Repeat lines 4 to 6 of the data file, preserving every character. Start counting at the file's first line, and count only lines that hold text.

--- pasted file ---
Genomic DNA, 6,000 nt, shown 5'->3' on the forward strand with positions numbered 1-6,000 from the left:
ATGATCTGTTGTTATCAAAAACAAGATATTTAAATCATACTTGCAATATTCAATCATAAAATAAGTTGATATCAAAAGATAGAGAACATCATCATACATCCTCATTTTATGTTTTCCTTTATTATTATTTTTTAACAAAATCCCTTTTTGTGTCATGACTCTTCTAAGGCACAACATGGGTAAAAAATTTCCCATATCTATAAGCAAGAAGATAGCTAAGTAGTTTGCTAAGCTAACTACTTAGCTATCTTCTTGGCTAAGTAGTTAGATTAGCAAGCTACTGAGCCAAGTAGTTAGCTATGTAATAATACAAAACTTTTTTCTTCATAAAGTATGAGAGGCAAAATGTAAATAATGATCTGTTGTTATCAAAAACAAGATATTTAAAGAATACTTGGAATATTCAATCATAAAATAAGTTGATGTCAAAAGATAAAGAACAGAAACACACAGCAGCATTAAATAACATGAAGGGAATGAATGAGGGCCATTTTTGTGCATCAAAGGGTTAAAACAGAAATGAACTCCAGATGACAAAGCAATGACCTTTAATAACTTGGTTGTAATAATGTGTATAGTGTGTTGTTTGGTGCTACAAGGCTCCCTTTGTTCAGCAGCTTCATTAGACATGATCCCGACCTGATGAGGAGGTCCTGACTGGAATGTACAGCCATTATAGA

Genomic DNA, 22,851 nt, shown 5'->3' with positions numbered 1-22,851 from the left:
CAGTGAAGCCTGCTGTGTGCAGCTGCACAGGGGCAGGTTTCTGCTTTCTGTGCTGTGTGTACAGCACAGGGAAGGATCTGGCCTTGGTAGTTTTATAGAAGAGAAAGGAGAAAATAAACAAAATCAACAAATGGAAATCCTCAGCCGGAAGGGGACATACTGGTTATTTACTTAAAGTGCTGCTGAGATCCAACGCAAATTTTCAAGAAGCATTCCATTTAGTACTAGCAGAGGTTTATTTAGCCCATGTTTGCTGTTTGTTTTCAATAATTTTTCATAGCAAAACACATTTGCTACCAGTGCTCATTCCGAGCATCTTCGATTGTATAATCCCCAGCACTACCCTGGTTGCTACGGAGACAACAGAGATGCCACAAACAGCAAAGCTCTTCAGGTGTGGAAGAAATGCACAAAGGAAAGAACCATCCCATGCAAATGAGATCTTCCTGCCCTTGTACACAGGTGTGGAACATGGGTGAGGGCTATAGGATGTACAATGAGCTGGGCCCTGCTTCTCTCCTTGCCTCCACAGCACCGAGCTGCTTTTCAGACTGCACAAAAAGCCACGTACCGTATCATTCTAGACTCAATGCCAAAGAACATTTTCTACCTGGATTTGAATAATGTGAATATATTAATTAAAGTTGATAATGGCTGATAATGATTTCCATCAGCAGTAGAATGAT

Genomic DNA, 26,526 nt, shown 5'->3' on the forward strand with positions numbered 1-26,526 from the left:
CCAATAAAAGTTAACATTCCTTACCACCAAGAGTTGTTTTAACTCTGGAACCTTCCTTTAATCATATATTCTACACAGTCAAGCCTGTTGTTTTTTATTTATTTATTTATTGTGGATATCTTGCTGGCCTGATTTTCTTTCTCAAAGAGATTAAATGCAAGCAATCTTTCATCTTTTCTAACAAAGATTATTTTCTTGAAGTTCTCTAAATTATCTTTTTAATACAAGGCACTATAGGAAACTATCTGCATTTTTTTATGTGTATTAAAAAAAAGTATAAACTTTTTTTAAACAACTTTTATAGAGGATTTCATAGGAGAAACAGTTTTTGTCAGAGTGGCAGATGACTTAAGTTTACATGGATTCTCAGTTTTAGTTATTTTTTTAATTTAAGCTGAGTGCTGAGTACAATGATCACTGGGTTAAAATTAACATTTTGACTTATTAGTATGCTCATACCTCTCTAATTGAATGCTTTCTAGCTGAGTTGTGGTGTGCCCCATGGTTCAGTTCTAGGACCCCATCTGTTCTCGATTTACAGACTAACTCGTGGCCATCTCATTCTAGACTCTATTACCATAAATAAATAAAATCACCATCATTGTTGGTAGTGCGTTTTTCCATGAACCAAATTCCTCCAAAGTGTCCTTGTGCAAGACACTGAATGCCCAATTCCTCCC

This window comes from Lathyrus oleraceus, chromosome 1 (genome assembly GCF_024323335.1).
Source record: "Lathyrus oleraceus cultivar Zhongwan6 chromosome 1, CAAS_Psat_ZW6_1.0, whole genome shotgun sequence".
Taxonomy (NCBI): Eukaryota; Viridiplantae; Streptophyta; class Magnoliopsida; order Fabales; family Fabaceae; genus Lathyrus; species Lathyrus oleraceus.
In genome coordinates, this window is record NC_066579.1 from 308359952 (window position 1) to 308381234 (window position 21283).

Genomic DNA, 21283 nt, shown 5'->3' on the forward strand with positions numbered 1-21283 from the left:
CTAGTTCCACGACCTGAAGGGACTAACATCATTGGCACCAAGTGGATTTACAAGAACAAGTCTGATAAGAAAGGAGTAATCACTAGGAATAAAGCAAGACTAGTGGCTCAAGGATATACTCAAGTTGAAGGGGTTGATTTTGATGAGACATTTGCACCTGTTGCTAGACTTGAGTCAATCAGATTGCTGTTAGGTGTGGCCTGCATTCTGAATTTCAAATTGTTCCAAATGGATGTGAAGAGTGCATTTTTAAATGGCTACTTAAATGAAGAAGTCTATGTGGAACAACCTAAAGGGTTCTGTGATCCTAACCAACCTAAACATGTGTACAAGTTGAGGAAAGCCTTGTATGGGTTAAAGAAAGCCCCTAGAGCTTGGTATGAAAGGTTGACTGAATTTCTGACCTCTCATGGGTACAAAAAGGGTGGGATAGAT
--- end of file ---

CAGTGAAGCCTGCTGTGTGCAGCTGCACAGGGGCAGGTTTCTGCTTTCTGTGCTGTGTGTACAGCACAGGGAAGGATCTGGCCTTGGTAGTTTTATAGAAGAGAAAGGAGAAAATAAACAAAATCAACAAATGGAAATCCTCAGCCGGAAGGGGACATACTGGTTATTTACTTAAAGTGCTGCTGAGATCCAACGCAAATTTTCAAGAAGCATTCCATTTAGTACTAGCAGAGGTTTATTTAGCCCATGTTTGCTGTTTGTTTTCAATAATTTTTCATAGCAAAACACATTTGCTACCAGTGCTCATTCCGAGCATCTTCGATTGTATAATCCCCAGCACTACCCTGGTTGCTACGGAGACAACAGAGATGCCACAAACAGCAAAGCTCTTCAGGTGTGGAAGAAATGCACAAAGGAAAGAACCATCCCATGCAAATGAGATCTTCCTGCCCTTGTACACAGGTGTGGAACATGGGTGAGGGCTATAGGATGTACAATGAGCTGGGCCCTGCTTCTCTCCTTGCCTCCACAGCACCGAGCTGCTTTTCAGACTGCACAAAAAGCCACGTACCGTATCATTCTAGACTCAATGCCAAAGAACATTTTCTACCTGGATTTGAATAATGTGAATATATTAATTAAAGTTGATAATGGCTGATAATGATTTCCATCAGCAGTAGAATGAT

Genomic DNA, 26,526 nt, shown 5'->3' on the forward strand with positions numbered 1-26,526 from the left:
CCAATAAAAGTTAACATTCCTTACCACCAAGAGTTGTTTTAACTCTGGAACCTTCCTTTAATCATATATTCTACACAGTCAAGCCTGTTGTTTTTTATTTATTTATTTATTGTGGATATCTTGCTGGCCTGATTTTCTTTCTCAAAGAGATTAAATGCAAGCAATCTTTCATCTTTTCTAACAAAGATTATTTTCTTGAAGTTCTCTAAATTATCTTTTTAATACAAGGCACTATAGGAAACTATCTGCATTTTTTTATGTGTATTAAAAAAAAGTATAAACTTTTTTTAAACAACTTTTATAGAGGATTTCATAGGAGAAACAGTTTTTGTCAGAGTGGCAGATGACTTAAGTTTACATGGATTCTCAGTTTTAGTTATTTTTTTAATTTAAGCTGAGTGCTGAGTACAATGATCACTGGGTTAAAATTAACATTTTGACTTATTAGTATGCTCATACCTCTCTAATTGAATGCTTTCTAGCTGAGTTGTGGTGTGCCCCATGGTTCAGTTCTAGGACCCCATCTGTTCTCGATTTACAGACTAACTCGTGGCCATCTCATTCTAGACTCTATTACCATAAATAAATAAAATCACCATCATTGTTGGTAGTGCGTTTTTCCATGAACCAAATTCCTCCAAAGTGTCCTTGTGCAAGACACTGAATGCCCAATTCCTCCC